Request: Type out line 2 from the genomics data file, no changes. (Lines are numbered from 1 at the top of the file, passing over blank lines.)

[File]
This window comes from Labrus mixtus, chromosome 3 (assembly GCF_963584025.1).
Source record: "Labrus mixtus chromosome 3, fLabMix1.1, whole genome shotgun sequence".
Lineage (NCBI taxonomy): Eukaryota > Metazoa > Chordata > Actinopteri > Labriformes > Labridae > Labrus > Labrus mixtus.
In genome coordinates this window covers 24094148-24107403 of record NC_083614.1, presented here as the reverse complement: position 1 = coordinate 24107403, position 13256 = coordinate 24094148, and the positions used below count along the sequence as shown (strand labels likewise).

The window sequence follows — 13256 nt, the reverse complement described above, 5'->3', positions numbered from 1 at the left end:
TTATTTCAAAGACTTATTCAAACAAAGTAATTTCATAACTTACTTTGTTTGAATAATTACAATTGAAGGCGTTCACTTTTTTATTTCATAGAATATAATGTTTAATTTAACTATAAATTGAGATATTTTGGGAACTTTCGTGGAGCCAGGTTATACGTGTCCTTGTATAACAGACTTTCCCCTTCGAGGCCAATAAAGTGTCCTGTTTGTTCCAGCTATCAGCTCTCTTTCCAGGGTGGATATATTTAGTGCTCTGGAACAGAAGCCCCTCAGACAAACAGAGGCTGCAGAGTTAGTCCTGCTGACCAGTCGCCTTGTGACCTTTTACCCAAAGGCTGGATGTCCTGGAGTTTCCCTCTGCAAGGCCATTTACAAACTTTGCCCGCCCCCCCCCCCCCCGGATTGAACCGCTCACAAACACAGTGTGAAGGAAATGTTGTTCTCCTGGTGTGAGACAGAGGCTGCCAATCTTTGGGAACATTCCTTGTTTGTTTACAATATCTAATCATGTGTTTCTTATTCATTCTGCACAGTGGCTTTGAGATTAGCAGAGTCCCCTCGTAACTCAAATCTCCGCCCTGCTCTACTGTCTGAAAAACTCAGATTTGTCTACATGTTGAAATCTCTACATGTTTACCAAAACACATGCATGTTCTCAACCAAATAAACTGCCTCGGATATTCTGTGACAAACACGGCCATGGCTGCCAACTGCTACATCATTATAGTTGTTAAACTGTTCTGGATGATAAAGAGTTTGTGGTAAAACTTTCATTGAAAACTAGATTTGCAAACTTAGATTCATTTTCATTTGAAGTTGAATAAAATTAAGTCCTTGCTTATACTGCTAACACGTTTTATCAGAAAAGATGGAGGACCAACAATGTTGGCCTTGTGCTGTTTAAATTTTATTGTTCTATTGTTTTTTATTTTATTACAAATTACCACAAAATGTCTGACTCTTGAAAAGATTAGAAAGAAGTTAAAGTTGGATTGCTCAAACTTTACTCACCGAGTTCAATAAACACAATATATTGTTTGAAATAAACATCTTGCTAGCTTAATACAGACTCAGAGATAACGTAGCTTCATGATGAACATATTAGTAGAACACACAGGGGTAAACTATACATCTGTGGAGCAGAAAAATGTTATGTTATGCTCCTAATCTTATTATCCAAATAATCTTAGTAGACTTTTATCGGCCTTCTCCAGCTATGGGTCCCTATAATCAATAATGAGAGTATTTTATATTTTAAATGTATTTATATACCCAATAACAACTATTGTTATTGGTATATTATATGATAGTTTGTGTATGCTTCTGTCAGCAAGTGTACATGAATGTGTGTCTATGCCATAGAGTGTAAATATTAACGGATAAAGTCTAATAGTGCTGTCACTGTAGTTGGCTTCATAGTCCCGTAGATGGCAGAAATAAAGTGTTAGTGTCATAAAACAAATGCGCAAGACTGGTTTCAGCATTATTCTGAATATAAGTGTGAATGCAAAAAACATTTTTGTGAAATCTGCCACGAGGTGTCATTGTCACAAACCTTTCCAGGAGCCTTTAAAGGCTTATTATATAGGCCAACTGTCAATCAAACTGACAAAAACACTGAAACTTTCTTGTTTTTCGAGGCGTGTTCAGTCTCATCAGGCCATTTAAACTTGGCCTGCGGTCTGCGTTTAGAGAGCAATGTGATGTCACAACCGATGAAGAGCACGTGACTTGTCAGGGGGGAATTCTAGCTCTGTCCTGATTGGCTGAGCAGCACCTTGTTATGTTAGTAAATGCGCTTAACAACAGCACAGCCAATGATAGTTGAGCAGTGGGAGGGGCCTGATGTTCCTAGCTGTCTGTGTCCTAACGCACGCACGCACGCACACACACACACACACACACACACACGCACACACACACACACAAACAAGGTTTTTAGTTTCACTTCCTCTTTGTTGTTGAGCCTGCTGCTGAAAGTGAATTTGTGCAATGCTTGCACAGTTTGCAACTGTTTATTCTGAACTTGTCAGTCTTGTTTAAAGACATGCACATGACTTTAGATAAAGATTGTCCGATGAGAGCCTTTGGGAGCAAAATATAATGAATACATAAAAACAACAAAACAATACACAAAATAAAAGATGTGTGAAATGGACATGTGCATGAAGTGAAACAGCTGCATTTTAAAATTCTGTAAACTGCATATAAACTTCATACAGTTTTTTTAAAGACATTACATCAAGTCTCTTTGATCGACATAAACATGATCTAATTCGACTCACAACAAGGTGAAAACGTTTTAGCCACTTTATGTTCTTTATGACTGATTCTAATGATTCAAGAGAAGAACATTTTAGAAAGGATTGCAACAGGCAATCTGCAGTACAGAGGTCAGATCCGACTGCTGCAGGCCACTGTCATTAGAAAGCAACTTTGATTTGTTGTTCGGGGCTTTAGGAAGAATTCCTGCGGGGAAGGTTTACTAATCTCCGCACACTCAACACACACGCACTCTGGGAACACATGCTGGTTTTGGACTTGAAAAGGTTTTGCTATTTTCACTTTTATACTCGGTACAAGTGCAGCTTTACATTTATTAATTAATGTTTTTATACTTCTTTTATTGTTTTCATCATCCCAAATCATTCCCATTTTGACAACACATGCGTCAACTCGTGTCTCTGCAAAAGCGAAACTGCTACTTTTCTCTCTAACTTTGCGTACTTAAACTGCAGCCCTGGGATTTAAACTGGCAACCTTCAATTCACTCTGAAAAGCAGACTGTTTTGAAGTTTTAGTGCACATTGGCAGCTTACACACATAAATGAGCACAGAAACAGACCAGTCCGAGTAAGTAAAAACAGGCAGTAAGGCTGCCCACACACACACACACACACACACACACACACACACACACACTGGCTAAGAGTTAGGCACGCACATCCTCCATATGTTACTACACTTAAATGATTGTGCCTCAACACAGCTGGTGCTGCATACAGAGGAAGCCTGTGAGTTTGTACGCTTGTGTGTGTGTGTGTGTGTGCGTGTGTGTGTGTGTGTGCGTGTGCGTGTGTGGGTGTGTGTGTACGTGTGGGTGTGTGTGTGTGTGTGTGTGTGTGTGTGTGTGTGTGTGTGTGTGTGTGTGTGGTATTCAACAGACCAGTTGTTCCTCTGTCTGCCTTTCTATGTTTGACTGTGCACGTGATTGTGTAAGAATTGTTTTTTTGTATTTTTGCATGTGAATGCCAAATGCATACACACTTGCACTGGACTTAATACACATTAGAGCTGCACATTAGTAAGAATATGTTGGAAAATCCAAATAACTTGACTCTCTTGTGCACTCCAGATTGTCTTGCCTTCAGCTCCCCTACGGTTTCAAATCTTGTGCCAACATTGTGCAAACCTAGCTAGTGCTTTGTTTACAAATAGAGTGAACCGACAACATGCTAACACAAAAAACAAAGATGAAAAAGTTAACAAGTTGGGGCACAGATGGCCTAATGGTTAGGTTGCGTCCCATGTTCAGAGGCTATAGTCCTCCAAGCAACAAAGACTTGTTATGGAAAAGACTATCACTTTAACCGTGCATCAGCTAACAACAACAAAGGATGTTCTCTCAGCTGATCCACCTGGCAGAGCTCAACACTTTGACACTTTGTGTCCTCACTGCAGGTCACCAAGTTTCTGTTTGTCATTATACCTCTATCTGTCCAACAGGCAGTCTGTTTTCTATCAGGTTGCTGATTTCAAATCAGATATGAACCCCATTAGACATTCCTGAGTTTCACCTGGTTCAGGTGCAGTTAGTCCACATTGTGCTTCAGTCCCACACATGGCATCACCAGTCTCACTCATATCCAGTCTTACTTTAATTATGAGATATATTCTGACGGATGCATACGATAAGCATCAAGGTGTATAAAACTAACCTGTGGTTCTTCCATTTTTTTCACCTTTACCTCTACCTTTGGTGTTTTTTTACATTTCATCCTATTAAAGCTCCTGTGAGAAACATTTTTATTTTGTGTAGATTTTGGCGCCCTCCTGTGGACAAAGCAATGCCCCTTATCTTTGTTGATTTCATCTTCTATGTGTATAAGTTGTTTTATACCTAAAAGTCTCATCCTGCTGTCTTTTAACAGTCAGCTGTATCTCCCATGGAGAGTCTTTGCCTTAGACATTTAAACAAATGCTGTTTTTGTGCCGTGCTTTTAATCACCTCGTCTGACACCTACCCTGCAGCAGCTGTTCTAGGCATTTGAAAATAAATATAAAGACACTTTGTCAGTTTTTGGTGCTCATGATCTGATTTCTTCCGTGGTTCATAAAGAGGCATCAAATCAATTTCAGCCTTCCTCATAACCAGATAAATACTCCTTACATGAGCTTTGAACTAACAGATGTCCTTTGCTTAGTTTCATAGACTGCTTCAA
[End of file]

Source record: "Labrus mixtus chromosome 3, fLabMix1.1, whole genome shotgun sequence".